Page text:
Tuesday, 19 April 2011

Photographing cicadas

Now then - an excuse to ramble about bugs, and also say a bit about insect photography. How could I resist?

The cicadas are just coming out in the warm weather here, and already are starting to make a real racket. They're gorgeous insects, about 2 cm up to at least 5 cm long, and closely related to greenfly and leafhoppers. There's maybe one species in the UK - a small, shy species that lived until recently in the New Forest. Alas, it may well now be extinct.

It's often hard to be sure with cicadas, though, because they have a multi-year life cycle. Some stay as nymphs for nearly twenty years, feeding on tree roots underground, and only emerging (often en masse) as an adult for a few brief weeks - at which point they promptly climb the highest tree they can find, and start scraping their legs against their wings. As a result, cicadas are much more commonly heard than seen. A traditional children's game in China is catching cicadas in the first weeks of summer, using a long pole with sticky stuff on the end. They then put them in cages, hang them outside their windows, and have competitions to see who can deafen the most neighbours with the fewest bugs. At least, that's the way it apparently used to be - we'll have to see if it happens this year.

This one took pity on me, and was waiting for us in the lobby of apartment block this morning. A small one, about 2 cm long, it was very friendly, and was delighted to cling onto my finger as I tried to transplant it to the cycads outside.

Taking photographs of insects can be a bit tricky if you don't know where to start, and you can get completely different results from different settings on you camera. These three pictures are taken with the same camera, minutes apart, and give you an idea of the different effects you can get from one that lets you fiddle with settings...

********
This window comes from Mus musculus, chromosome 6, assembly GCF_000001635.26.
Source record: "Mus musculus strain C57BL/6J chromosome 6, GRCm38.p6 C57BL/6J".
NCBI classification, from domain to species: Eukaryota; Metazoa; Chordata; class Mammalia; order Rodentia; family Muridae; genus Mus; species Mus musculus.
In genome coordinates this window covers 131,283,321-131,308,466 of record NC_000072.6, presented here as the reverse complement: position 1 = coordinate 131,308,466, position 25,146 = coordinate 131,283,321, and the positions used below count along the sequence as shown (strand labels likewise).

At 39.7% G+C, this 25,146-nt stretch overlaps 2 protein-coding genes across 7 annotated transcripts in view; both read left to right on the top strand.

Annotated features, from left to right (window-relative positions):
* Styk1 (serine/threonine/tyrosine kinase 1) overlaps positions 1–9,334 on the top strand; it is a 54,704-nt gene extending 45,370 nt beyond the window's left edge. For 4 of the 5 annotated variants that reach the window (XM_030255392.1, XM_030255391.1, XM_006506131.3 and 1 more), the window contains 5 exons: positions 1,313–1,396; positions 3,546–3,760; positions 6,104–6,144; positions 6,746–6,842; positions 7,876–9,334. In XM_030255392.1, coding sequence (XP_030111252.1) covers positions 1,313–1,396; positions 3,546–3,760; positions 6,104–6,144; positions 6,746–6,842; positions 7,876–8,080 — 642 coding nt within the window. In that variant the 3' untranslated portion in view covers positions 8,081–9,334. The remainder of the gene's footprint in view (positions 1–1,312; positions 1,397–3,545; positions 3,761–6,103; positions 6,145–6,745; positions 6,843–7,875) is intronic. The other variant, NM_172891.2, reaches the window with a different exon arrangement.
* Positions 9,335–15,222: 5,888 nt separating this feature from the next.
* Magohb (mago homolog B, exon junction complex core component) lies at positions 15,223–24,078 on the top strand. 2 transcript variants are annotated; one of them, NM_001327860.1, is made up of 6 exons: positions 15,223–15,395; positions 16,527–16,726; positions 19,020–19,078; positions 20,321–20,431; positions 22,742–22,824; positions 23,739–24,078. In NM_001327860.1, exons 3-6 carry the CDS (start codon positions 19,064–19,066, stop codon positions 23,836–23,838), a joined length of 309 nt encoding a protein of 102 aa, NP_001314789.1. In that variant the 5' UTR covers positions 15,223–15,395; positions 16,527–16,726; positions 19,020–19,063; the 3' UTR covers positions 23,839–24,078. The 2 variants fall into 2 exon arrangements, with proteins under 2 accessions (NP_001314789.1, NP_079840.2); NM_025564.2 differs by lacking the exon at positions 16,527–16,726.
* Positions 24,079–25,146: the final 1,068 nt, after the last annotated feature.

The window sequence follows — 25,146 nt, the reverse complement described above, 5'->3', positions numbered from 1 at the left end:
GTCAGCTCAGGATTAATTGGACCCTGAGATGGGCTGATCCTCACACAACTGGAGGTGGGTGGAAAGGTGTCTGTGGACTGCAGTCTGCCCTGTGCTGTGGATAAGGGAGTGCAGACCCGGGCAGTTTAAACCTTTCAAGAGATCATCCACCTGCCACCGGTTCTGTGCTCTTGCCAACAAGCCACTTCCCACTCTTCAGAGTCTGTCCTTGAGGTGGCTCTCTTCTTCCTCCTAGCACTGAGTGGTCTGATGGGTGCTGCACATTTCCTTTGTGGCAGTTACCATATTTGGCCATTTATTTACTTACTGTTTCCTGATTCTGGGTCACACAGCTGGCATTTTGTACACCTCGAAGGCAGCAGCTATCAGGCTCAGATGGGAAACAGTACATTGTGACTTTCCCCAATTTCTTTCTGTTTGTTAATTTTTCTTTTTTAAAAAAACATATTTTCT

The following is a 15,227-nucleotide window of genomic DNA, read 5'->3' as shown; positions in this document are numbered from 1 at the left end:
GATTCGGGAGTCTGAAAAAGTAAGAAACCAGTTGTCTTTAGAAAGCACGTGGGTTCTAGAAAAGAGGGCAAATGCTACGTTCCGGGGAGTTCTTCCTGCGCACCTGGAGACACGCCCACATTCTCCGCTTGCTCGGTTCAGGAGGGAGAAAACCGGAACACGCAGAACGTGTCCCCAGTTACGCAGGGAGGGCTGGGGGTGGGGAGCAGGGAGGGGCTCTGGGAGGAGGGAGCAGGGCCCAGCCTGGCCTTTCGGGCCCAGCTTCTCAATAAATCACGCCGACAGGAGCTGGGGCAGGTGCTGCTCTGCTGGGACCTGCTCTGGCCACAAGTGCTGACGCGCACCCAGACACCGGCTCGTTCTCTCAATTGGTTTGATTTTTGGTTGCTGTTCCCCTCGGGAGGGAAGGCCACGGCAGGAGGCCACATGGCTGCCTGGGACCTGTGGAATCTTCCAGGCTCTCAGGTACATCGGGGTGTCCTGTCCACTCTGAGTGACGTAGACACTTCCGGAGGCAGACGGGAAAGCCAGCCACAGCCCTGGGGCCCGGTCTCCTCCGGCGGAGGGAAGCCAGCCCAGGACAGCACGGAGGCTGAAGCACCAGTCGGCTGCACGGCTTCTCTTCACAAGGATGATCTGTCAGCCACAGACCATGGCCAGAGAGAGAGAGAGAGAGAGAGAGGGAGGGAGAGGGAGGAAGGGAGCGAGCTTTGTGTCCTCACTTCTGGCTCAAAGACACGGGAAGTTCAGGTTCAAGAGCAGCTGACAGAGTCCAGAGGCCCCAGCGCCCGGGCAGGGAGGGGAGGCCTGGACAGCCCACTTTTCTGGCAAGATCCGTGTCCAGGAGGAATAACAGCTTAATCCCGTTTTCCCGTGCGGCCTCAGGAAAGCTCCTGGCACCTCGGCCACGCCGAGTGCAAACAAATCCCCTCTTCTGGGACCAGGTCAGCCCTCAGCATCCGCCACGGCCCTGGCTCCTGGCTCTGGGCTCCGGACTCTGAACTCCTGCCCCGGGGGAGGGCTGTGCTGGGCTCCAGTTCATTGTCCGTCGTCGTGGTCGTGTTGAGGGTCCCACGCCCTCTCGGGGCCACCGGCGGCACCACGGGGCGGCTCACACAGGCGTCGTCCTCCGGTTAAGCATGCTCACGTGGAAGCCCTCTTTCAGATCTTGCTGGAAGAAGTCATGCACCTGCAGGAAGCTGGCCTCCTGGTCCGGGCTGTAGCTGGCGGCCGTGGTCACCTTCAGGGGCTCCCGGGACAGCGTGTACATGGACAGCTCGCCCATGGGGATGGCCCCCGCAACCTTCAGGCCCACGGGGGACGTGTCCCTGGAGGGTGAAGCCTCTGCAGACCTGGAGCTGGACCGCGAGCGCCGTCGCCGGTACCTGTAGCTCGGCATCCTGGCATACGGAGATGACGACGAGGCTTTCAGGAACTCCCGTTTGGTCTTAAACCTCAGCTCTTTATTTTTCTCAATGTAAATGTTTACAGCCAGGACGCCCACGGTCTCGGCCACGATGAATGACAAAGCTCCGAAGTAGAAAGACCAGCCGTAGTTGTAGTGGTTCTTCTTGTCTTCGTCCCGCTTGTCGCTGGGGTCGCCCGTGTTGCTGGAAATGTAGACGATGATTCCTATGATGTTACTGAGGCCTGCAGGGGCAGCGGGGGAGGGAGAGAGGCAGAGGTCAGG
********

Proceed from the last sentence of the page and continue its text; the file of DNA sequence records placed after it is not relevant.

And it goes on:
Top picture: flash, indoors, with subsequent processing of brightness and contrast. The colours are difficult to see, and many features are very "hard" - it's a very harsh lighting effect, although often essential if you're looking at tiny insects rather than things a couple of centimetres long, as here.

The middle photo was taken indoors in quite good ambient light. In order to get a sensible exposure time (to avoid camera shake), the aperture is wide open. The result is a very limited depth of field, hence all the blurring in the background (exacerbated by the oblique view of course!).

Finally, the last was taken outside, in strong sunlight, with no flash. The ambient light level was high enough to allow a part-closed aperture, hence a decent depth of field, and the colours are pretty much true. This is by far the preferred method if you're dealing with big things, and it's worth putting the ISO up a bit if necessary to get a manageable exposure time. Sadly, I normally do tiny things, where flash, glare and non-true colours start to become a problem.

Still, I'm sure there will plenty of bigger beasties to keep us occupied this year!

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